Using a big two ton-crane at the Winthrop Town Pier, Harbormaster Larry and his crew gently lower the supplies into her hold. We secure the load and begin the hour long haul to Graves, where we fasten Miss Cuddy tight to the rocks at high tide and pull the supplies using a hoist and cable trolley system designed by Nelson Metals in Maine with Nelson Wire Rope near Philadelphia.

Why such a crazy scheme? Well, due to the topography of Graves Ledge, a traditional crane and barge rig can’t get close enough to set the pilings for the new footbridge, or set the granite blocks for the Oil House.

So we devised a low-impact, greener (much!) method of transport.

At the end of the season, we’ll haul away the scaffolding, tidy up the worksite, and (sniff!) cut up Miss Cuddy for scrap.

Good ol’ Miss Cuddy I!

(Yes, we now have Miss Cuddy II, another Defender-class boat.)

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Finishing up the second story of the Oil House at Graves

It’s been a very busy summer – perhaps the busiest yet, and the crew is finishing up several big projects which will have a lasting impact on the six-year (so far!) restoration of Graves Light Station.

Dorian and Jason of Seacoast Finishers completed the astonishing solid copper reproduction of the Oil House roof and cupola today.

A stoneworker is seen cutting a 700-pound block of granite where the new second story meets the original stone first level.

We obtained the original blueprints from the Coast Guard to reconstruct the copper roof and cupola. The craftsmen at Seacoast got the details right, adding a stainless steel frame inside to hold back the big waves.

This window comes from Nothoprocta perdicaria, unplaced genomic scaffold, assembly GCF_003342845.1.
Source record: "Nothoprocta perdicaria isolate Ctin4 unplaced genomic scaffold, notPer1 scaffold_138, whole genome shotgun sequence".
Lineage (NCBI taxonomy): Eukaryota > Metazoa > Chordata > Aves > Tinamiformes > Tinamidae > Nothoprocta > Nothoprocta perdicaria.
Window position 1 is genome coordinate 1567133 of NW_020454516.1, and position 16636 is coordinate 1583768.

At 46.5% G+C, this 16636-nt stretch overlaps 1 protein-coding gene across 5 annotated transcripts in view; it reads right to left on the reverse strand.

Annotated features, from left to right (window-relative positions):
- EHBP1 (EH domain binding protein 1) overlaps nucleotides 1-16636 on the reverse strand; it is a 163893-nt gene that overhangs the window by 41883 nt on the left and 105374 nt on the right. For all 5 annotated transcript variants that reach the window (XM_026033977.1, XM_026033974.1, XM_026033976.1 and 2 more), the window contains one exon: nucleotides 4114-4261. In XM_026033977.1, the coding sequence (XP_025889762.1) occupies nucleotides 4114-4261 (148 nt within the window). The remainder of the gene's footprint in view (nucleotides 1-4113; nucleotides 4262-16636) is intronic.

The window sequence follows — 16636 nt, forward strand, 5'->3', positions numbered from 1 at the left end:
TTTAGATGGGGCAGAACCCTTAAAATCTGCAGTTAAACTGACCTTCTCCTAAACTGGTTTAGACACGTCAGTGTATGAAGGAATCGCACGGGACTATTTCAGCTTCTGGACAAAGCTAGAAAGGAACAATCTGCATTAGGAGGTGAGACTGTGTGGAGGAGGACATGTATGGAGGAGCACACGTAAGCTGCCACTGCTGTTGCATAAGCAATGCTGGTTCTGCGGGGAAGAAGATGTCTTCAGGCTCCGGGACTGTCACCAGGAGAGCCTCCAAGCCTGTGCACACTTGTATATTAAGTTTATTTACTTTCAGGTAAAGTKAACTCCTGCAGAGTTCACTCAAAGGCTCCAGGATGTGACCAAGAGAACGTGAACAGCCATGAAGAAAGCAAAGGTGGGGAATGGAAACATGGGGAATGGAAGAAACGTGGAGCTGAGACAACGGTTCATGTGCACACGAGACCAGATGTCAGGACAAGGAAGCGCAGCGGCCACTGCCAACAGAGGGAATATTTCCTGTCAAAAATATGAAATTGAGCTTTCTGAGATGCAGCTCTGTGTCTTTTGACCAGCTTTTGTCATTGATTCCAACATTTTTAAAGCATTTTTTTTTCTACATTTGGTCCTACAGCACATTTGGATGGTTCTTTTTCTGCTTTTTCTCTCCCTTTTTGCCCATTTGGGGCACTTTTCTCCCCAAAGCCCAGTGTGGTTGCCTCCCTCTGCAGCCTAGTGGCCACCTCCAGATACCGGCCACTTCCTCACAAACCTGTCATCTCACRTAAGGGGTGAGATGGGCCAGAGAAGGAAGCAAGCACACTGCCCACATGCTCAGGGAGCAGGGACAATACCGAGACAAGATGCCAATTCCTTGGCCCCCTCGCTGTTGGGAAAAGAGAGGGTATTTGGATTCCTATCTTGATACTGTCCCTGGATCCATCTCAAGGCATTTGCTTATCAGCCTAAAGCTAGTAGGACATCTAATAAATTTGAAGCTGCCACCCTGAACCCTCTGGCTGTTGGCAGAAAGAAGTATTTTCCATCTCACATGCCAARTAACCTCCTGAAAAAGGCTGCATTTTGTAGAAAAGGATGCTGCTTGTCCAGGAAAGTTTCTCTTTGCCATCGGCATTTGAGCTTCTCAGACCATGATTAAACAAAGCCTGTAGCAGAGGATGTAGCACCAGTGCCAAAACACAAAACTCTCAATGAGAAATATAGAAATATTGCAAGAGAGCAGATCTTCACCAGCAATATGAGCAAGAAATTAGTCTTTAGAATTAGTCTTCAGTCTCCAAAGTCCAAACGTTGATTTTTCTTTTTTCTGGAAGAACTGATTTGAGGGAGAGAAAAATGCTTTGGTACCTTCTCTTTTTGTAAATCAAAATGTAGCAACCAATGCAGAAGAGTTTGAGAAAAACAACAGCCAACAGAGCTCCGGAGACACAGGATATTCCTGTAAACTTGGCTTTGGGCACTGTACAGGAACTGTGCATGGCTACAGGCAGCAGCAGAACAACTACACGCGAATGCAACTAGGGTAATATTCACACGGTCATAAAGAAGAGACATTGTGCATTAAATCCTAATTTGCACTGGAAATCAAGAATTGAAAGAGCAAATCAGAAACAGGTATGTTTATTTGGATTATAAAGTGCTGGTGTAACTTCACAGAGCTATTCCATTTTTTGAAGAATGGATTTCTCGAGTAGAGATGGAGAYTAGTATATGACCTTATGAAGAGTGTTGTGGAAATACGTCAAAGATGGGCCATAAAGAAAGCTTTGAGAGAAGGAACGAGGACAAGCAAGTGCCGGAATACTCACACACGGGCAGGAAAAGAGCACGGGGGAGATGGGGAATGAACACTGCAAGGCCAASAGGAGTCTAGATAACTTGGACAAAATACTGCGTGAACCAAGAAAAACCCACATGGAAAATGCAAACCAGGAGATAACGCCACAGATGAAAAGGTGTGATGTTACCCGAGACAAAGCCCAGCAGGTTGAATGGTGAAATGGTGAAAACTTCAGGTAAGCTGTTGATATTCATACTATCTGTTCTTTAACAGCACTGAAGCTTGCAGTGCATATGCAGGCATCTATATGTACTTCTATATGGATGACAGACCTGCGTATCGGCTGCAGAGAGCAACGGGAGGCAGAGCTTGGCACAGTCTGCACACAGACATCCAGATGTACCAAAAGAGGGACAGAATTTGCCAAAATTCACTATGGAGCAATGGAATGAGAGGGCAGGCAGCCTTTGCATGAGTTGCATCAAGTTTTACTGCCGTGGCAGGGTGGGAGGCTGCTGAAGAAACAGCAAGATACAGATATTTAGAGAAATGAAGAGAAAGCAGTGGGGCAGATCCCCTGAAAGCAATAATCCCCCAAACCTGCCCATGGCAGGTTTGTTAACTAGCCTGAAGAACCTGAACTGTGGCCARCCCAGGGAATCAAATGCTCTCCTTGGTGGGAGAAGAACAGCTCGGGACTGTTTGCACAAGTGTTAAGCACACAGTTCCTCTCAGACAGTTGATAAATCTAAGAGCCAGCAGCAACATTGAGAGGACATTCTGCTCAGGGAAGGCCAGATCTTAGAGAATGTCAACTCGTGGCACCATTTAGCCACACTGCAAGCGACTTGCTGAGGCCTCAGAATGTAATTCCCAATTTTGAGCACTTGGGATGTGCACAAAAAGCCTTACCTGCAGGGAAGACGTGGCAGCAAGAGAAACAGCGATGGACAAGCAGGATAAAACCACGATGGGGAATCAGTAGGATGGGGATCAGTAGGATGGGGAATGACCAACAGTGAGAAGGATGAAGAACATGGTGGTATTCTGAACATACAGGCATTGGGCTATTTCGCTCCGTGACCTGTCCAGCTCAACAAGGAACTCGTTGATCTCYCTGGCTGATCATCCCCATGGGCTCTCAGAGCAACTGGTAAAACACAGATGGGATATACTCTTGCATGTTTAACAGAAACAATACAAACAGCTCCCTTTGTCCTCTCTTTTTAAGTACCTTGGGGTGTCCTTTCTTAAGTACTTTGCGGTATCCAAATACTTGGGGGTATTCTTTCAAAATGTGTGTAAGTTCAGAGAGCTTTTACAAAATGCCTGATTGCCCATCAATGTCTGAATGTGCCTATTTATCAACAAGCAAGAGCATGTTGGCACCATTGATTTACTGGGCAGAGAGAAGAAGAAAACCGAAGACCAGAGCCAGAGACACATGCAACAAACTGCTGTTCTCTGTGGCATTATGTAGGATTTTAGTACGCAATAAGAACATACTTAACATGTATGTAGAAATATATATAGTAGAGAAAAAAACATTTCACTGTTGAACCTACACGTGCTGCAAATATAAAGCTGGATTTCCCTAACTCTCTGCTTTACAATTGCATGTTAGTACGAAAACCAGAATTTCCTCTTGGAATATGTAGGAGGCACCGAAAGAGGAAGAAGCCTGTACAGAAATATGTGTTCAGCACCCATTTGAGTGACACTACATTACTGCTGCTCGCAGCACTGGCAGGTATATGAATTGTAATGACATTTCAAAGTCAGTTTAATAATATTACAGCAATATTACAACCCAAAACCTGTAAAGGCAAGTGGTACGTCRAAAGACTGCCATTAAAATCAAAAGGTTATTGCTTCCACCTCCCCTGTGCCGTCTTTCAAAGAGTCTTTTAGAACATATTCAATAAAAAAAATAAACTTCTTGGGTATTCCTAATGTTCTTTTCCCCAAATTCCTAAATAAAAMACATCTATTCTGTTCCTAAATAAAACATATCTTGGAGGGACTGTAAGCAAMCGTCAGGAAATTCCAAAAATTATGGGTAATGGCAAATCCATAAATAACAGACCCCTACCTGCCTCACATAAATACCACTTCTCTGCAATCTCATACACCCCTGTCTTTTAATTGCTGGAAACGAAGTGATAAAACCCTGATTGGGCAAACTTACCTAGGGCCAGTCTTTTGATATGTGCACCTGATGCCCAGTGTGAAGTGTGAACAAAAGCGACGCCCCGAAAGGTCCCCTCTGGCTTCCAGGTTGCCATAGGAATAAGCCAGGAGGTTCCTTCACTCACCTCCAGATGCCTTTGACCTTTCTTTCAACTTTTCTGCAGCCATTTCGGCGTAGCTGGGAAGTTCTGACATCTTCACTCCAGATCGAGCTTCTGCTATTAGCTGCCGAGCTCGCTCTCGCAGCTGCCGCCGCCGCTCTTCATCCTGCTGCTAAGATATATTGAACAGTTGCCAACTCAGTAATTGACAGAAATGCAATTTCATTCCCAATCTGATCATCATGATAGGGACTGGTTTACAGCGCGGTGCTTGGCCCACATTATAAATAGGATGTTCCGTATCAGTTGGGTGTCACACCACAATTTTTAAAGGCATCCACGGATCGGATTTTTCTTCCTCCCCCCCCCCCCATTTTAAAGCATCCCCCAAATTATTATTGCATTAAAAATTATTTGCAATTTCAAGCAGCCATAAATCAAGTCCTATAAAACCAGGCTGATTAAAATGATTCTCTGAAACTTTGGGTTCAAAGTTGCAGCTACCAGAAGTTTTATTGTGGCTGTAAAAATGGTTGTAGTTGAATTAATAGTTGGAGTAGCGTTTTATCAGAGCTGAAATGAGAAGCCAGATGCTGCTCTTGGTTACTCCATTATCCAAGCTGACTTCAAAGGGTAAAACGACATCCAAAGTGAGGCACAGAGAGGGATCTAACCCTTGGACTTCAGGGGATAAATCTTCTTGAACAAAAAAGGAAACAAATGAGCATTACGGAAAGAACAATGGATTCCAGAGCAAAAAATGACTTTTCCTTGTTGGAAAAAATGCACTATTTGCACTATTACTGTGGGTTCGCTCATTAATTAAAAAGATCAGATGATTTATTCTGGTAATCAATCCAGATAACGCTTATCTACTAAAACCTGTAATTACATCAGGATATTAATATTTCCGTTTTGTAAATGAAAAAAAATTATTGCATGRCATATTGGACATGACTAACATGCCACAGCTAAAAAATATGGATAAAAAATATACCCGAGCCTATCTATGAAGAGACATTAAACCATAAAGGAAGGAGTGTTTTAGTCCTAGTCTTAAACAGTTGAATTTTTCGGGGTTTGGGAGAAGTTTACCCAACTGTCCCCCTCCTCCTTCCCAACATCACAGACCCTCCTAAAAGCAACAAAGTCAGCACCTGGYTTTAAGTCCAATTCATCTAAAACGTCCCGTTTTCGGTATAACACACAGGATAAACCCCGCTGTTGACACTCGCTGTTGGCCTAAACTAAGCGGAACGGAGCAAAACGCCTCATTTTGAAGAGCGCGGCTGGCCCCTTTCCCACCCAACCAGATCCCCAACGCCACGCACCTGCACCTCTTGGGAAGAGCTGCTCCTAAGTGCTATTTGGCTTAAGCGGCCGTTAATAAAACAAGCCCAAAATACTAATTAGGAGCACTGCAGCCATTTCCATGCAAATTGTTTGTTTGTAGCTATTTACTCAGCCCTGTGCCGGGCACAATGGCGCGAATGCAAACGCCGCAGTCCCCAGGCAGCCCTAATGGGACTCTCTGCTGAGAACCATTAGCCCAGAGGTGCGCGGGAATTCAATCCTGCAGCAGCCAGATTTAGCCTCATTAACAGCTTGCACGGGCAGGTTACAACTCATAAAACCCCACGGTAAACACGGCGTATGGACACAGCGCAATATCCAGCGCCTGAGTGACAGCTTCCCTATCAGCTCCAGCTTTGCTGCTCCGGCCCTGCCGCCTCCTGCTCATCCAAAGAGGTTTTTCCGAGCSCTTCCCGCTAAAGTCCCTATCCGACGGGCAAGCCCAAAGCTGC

We built the stainless steel frame over the reconstructed wooden timber frame – an exact copy, built in Maine, of the original – and repurposed many of the original 1905 timbers for the flooring and other interior features of the second level.

The second floor walls are of marine concrete, cast in Philadelphia. We installed the walls and roof by helicopter last winter.

We hauled in every section of copper and steel, piece by piece, by dinghy and over the rocks. Thank you, gents – it looks amazing!

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114th anniversary of Graves Light

Happy Birthday Graves Light!

September 1 marks the 114th anniversary of the first lighting of the magnificent First Order lens by keeper Elliott C Hadley.

This weekend we’d like to tip our caps to the many men and women who’ve kept Graves lit over the decades.

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Regatta rounds Graves Ledge

Flip Flop Regatta sloops make their way around Graves Ledge to Broad Sound, with Boston in the background. (Photo: Larry Andersen)

Our pal Larry Andersen snapped this great shot of the Flip Flop Regatta rounding Graves Ledge recently.

Race officials asked us if they could station photographers at Graves to catch the action as the boats made their way up Broad Sound and on toward the Brewster Islands.

The regatta supports Courageous Sailing’s youth programs and “transforms children’s lives through sailing programs that inspire learning, personal growth, and leadership.” Nice shot, Larry!

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New copper cupola replaces original that was lost

Happy National Lighthouse Day!

And a very busy day here at Graves as Dorri from Seacoast Finishers builds a magnificent copper cupola for the Oil House.

It’s a replacement for the original cupola lost over 50 years ago.